I was a minor player in a very interesting conference on systemic risk yesterday at the American Enterprise Institute in Washington DC yesterday. In the keynote address, Alan Greenspan suggested that he sees only three plausible responses to the emergence of financial institutions that are “too big to fail,” and thus will be bailed out if they fail. The first is to impose higher capital requirements on bigger institutions—in effect, to require them to have more equity and less debt on their balance sheets, so that they are less likely to fail. The second is for people to start new more new banks. Since new banks won’t have the baggage of the banks that are still holding lots of “toxic” assets, they presumably would be well positioned to compete with the big current banks. Third, he suggested that lawmakers might require that investment banks be structured as partnerships rather than corporations, as they were until recently. Because the partners of a partnership are personally responsible for its debts if it fails, the folks running future banks like Bear Stearns and Lehman Brothers might take a lot fewer risks.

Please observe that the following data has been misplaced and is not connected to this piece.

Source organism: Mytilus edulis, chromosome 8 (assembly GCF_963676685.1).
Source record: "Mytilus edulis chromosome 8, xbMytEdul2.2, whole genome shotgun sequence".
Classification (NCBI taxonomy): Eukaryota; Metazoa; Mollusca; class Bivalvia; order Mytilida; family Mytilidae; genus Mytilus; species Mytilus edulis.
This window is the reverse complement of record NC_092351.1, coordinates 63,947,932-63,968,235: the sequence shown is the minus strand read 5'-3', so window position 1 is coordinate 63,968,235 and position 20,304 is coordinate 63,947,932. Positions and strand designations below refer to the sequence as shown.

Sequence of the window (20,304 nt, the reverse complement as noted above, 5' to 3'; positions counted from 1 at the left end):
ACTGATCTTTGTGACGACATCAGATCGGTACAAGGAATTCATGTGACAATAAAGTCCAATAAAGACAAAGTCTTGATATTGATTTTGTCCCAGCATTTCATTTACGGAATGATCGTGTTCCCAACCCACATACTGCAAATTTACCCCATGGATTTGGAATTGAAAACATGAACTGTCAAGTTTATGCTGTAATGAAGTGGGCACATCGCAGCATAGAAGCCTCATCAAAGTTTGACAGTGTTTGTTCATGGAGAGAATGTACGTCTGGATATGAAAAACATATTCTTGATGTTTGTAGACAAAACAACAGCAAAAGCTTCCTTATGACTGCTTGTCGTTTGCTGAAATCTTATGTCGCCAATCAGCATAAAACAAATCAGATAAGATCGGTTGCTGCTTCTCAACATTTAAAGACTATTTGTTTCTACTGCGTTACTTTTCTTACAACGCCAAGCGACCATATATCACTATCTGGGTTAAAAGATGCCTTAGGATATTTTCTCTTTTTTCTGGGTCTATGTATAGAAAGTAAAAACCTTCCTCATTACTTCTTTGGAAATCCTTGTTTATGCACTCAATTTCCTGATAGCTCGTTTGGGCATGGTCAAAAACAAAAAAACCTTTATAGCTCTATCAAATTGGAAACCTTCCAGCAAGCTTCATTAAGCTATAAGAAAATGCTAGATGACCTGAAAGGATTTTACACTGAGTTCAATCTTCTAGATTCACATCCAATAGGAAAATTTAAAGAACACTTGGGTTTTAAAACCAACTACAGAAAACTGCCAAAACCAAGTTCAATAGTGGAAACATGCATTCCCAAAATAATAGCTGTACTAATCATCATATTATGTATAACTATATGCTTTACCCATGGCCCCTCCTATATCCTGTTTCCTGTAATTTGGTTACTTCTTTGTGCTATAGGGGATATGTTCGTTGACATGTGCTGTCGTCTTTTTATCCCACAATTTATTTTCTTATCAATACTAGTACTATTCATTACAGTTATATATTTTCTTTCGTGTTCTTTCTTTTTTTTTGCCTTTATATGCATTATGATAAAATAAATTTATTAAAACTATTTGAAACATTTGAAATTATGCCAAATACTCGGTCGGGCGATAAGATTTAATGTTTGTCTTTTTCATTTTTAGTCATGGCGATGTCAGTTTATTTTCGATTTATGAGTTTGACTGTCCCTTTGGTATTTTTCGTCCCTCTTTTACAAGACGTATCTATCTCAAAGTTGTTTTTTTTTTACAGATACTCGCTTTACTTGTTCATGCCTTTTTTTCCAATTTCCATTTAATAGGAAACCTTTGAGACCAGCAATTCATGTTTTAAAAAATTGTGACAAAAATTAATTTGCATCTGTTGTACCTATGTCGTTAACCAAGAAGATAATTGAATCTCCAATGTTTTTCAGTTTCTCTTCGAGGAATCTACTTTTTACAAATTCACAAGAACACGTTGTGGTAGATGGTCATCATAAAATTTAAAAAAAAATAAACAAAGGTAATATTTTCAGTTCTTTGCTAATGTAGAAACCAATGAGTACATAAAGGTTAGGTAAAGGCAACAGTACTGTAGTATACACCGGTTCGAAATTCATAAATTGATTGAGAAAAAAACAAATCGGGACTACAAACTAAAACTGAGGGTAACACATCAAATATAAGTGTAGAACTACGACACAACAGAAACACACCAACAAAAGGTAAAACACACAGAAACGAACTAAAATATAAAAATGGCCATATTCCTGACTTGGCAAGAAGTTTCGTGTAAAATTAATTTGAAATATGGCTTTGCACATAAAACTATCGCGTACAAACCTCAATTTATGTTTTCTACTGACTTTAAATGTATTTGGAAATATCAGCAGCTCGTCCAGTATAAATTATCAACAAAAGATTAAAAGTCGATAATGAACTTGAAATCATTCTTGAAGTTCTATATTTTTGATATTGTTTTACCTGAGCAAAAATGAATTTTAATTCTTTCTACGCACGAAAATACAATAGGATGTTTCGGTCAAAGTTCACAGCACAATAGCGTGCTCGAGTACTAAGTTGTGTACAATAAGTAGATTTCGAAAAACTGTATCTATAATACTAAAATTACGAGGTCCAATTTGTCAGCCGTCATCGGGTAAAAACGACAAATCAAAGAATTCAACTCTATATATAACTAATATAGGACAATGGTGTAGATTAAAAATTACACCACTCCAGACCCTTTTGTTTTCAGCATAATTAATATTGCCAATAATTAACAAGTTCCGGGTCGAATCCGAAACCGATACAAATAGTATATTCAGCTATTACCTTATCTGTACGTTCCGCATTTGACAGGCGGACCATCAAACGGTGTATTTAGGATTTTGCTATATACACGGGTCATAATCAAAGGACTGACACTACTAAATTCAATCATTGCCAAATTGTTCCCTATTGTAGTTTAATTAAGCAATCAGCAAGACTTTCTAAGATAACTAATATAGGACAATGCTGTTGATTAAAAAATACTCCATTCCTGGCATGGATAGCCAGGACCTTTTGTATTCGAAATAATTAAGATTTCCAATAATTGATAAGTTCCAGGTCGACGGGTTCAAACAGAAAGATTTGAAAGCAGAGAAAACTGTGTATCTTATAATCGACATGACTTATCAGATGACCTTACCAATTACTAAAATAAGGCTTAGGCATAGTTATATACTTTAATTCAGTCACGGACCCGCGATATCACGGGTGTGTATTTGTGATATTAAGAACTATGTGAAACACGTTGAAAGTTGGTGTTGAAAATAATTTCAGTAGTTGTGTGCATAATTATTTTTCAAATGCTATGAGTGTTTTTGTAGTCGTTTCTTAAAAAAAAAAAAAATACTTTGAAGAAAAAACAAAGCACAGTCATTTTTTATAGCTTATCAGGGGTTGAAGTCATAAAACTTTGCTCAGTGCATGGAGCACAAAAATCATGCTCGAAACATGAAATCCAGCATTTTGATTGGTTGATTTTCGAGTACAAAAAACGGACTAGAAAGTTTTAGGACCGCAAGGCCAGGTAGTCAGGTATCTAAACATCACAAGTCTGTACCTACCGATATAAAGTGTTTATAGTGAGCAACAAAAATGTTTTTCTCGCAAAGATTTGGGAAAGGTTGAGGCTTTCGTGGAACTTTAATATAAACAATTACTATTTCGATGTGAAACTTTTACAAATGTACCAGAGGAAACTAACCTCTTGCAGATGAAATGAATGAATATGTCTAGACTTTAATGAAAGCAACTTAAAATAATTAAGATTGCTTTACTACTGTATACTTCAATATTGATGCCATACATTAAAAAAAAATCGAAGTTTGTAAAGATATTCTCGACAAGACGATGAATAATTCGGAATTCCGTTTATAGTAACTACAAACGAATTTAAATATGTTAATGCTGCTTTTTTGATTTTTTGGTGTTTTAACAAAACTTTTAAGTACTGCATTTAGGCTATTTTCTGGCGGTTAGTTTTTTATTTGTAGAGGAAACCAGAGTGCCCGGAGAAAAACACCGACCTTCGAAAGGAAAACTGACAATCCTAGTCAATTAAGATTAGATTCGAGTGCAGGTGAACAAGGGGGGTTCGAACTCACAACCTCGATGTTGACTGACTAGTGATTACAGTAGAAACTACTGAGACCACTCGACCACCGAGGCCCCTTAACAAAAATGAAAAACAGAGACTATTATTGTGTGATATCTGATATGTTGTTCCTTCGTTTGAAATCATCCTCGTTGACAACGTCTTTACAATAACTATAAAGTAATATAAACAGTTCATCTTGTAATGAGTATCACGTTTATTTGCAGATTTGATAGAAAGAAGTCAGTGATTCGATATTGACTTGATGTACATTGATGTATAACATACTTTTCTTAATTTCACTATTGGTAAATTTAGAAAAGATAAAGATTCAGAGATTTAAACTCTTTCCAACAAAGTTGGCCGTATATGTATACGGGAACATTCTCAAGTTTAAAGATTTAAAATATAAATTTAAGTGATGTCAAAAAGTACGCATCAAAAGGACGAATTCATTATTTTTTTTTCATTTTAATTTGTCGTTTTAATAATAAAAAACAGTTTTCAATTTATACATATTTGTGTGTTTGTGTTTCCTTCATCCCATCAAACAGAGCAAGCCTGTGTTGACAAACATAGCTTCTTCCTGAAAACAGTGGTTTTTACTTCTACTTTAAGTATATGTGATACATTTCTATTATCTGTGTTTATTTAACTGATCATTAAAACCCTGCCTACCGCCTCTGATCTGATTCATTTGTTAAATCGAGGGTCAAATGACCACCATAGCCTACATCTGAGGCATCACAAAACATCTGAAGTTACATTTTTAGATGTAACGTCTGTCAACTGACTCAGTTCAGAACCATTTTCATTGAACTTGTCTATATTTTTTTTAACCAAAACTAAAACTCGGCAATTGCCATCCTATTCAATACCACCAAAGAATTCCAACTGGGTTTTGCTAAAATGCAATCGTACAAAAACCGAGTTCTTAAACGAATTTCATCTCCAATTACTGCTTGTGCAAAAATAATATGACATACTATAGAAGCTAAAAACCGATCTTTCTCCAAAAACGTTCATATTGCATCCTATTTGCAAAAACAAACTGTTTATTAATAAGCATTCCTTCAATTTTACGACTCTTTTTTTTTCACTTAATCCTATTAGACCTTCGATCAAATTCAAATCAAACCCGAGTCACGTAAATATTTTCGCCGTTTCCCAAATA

Greenspan on "Too Big to Fail"--Skeel
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